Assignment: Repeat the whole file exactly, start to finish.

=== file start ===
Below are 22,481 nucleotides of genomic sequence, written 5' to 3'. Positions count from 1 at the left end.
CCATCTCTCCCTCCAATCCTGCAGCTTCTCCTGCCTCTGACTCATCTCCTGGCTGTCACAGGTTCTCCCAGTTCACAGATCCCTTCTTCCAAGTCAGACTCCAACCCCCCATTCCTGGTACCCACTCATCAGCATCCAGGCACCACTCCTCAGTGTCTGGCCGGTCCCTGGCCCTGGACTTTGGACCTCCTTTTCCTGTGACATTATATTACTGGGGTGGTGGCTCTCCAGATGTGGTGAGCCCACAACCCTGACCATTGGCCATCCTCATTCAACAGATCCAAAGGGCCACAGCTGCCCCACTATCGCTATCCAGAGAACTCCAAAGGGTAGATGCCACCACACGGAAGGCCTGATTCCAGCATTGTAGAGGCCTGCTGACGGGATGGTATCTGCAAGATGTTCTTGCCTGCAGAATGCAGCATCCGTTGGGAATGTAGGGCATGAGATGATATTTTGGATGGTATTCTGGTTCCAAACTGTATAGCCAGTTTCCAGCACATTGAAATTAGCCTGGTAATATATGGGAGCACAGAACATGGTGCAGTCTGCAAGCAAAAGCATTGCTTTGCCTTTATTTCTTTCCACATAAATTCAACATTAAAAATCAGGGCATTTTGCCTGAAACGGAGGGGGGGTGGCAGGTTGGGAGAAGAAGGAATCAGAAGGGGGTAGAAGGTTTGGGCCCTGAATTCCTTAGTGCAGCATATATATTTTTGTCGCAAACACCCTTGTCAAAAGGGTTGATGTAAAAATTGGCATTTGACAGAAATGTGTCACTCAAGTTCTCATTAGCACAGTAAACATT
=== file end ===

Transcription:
Below are 22,481 nucleotides of genomic sequence, written 5' to 3'. Positions count from 1 at the left end.
CCATCTCTCCCTCCAATCCTGCAGCTTCTCCTGCCTCTGACTCATCTCCTGGCTGTCACAGGTTCTCCCAGTTCACAGATCCCTTCTTCCAAGTCAGACTCCAACCCCCCATTCCTGGTACCCACTCATCAGCATCCAGGCACCACTCCTCAGTGTCTGGCCGGTCCCTGGCCCTGGACTTTGGACCTCCTTTTCCTGTGACATTATATTACTGGGGTGGTGGCTCTCCAGATGTGGTGAGCCCACAACCCTGACCATTGGCCATCCTCATTCAACAGATCCAAAGGGCCACAGCTGCCCCACTATCGCTATCCAGAGAACTCCAAAGGGTAGATGCCACCACACGGAAGGCCTGATTCCAGCATTGTAGAGGCCTGCTGACGGGATGGTATCTGCAAGATGTTCTTGCCTGCAGAATGCAGCATCCGTTGGGAATGTAGGGCATGAGATGATATTTTGGATGGTATTCTGGTTCCAAACTGTATAGCCAGTTTCCAGCACATTGAAATTAGCCTGGTAATATATGGGAGCACAGAACATGGTGCAGTCTGCAAGCAAAAGCATTGCTTTGCCTTTATTTCTTTCCACATAAATTCAACATTAAAAATCAGGGCATTTTGCCTGAAACGGAGGGGGGGTGGCAGGTTGGGAGAAGAAGGAATCAGAAGGGGGTAGAAGGTTTGGGCCCTGAATTCCTTAGTGCAGCATATATATTTTTGTCGCAAACACCCTTGTCAAAAGGGTTGATGTAAAAATTGGCATTTGACAGAAATGTGTCACTCAAGTTCTCATTAGCACAGTAAACATT